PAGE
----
I recently had a situation with a patient where I had to exercise beneficence and respect for autonomy. My patient was having a reaction to an infusion of a medication called Remicade. This was her first dose being done in this clinical setting, and her second dose overall. Within the first 15 minutes of her infusion, I watched as she went from talkative and seemingly fine, to flushed, diaphoretic and shaky. I called the physician to get his input. He advised that I continue with my plan to hold the medication and run normal saline for a period of monitoring. We would reassess in 20 minutes to see if we could restart her infusion. As the end of the 20 minutes of normal saline was approaching, the patient seemed to deteriorate. She began to have rigors. This was not a typical infusion reaction. It was not listed in any of the research or clinical articles of which I had read. I called the physician back. As I did so, the patient expressed concern about whether or not he was going to send her to the hospital.
She desperately did not want to go. Over the last 5 months, she had been in and out of the hospital for extended periods of time. The thought of returning there frightened her. The physician suggested that she should go to the emergency room. As she expressed concern about going, he glanced at me. He then requested that I consult with her ordering physician. Upon calling the ordering physician, I could have expressed concern about her condition. I could have told him that I thought the other physician was correct. However, there was something in her request that seemed very controlled. Her vital signs were stable. I knew I was surrounded by help if it was needed.
I trusted the patient’s request to remain autonomous. The ordering physician also felt that the patient would benefit from staying at the infusion center if she was physically able. I assured him the situation was under control and that I would transfer her immediately if her condition worsened. The patient stayed with me for monitoring for another 2 ½ hours. Her condition improved and she was able to safely return home without having to visit the emergency room.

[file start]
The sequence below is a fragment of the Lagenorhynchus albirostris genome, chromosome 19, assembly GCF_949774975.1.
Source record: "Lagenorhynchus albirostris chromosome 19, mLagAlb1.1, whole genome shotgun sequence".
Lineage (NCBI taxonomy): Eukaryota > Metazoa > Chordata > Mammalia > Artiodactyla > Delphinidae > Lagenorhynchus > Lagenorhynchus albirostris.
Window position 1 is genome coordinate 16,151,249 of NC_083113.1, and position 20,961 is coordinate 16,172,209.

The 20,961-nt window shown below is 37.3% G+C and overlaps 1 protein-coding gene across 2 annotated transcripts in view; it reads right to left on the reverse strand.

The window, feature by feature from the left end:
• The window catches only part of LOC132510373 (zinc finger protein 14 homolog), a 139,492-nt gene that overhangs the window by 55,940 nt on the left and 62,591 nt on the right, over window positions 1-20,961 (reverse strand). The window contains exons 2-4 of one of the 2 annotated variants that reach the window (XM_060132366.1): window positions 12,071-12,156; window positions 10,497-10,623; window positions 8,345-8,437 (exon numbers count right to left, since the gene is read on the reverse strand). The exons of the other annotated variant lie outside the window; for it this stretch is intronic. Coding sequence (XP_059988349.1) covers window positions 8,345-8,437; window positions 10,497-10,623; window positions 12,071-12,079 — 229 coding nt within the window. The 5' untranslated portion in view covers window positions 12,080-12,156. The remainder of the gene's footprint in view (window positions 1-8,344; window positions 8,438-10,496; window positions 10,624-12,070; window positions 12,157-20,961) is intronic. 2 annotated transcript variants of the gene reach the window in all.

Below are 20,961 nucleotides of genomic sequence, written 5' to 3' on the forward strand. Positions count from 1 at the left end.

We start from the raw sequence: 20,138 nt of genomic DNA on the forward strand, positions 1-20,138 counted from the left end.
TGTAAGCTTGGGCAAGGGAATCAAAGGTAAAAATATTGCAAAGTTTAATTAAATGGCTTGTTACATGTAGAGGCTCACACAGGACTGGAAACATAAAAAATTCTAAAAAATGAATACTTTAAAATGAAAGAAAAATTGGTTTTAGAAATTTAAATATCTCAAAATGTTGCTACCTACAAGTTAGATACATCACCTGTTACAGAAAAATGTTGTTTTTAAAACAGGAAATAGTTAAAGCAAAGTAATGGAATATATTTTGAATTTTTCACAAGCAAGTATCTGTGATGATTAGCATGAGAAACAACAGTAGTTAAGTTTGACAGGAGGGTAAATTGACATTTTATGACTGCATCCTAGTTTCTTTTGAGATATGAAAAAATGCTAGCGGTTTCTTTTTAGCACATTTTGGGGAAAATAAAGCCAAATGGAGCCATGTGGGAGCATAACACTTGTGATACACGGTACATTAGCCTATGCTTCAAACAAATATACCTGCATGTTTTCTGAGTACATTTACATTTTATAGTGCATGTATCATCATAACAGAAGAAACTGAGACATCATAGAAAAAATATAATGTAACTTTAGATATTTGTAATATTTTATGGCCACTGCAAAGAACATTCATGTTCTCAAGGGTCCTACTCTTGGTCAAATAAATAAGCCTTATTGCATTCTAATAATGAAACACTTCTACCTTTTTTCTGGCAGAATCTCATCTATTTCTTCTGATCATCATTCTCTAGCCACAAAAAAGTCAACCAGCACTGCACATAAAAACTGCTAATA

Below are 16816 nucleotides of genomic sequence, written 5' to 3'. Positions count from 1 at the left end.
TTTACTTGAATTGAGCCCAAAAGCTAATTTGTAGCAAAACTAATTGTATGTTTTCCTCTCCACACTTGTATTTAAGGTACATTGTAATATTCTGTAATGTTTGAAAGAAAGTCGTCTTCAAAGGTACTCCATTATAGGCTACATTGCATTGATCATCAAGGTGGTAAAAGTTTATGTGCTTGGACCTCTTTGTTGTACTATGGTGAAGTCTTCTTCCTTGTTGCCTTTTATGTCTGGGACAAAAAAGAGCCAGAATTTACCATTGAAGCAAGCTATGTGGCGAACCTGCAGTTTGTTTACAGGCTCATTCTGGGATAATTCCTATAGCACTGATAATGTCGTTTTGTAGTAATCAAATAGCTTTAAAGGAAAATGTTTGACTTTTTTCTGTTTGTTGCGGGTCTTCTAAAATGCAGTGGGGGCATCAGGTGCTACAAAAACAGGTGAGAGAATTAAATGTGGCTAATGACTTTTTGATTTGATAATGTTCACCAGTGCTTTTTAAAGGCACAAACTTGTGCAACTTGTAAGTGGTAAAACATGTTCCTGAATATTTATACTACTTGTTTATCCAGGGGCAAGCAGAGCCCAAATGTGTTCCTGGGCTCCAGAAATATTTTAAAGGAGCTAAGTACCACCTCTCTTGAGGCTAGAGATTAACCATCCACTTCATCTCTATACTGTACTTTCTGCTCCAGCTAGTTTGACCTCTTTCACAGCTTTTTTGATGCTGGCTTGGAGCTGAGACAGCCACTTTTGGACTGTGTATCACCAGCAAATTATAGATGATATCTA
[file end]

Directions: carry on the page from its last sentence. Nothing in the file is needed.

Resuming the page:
Beneficence is “action that is done for the benefit of others”. (Pentilat) I believe I acted with beneficence in making this decision to keep the patient with me. I believe the stress of a transfer to the emergency room may have made her condition worse and may have caused her to be admitted again. I have seen this patient since then and she has assured me that the extra time I had given her in the office impacted her both physically and emotionally. It is situations like this that make me truly love my job. It is times like this that I know nursing is not a job, it is a calling.
American Nurses Association. Code of Ethics. (2015) Retrieved May 8, 2015 from http://www.nursingworld.org/Mobile/Code-of-Ethics Monster staff. The Ultimate List of Professional Associations for Nurses. (2015). Retrieved May 8, 2015 from http://nursinglink.monster.com/education/articles/11850-the-ultimate-list-of-professional-associations-for-nurses Nursing Excellence, The Online Newsletter for Children’s Nurses, e-Edition, Issue 9, Code of Ethics for Nurses, Jo A. Lyons, MOB, BS, RN-BC, Retrieved May 8, 2015 from http://www.valleychildrens.org/PRESSROOM/PUBLICATIONS/NURSINGEXCELLENCE9/Pages/CodeOfEthicsForNurses.aspx Pentilat, S., Beneficence vs. Non-maleficence. (2008) Retrieved May 9, 2015 from http://missinglink.ucsf.edu/lm/ethics/Content%20Pages/fast_fact_bene_nonmal.htm Unknown1. Differentiating the Roles of Regulatory Bodies and Associations for Health Professionals, A Background Document. (Feb. 2010) Retrieved May 8, 2015 from http://www.nursing.ubc.ca/Scholarship/RNNetwork/documents/Differentiating%20the%20Roles%20of%20Regulatory%20Bodies%20and%20Associations%20%20-%20Feb%202010.pdf
Unknown2. Florence Nightingale. (2015). The Biography.com website. Retrieved 07:54, May 09, 2015, fromhttp://www.biography.com/people/florence-nightingale-9423539.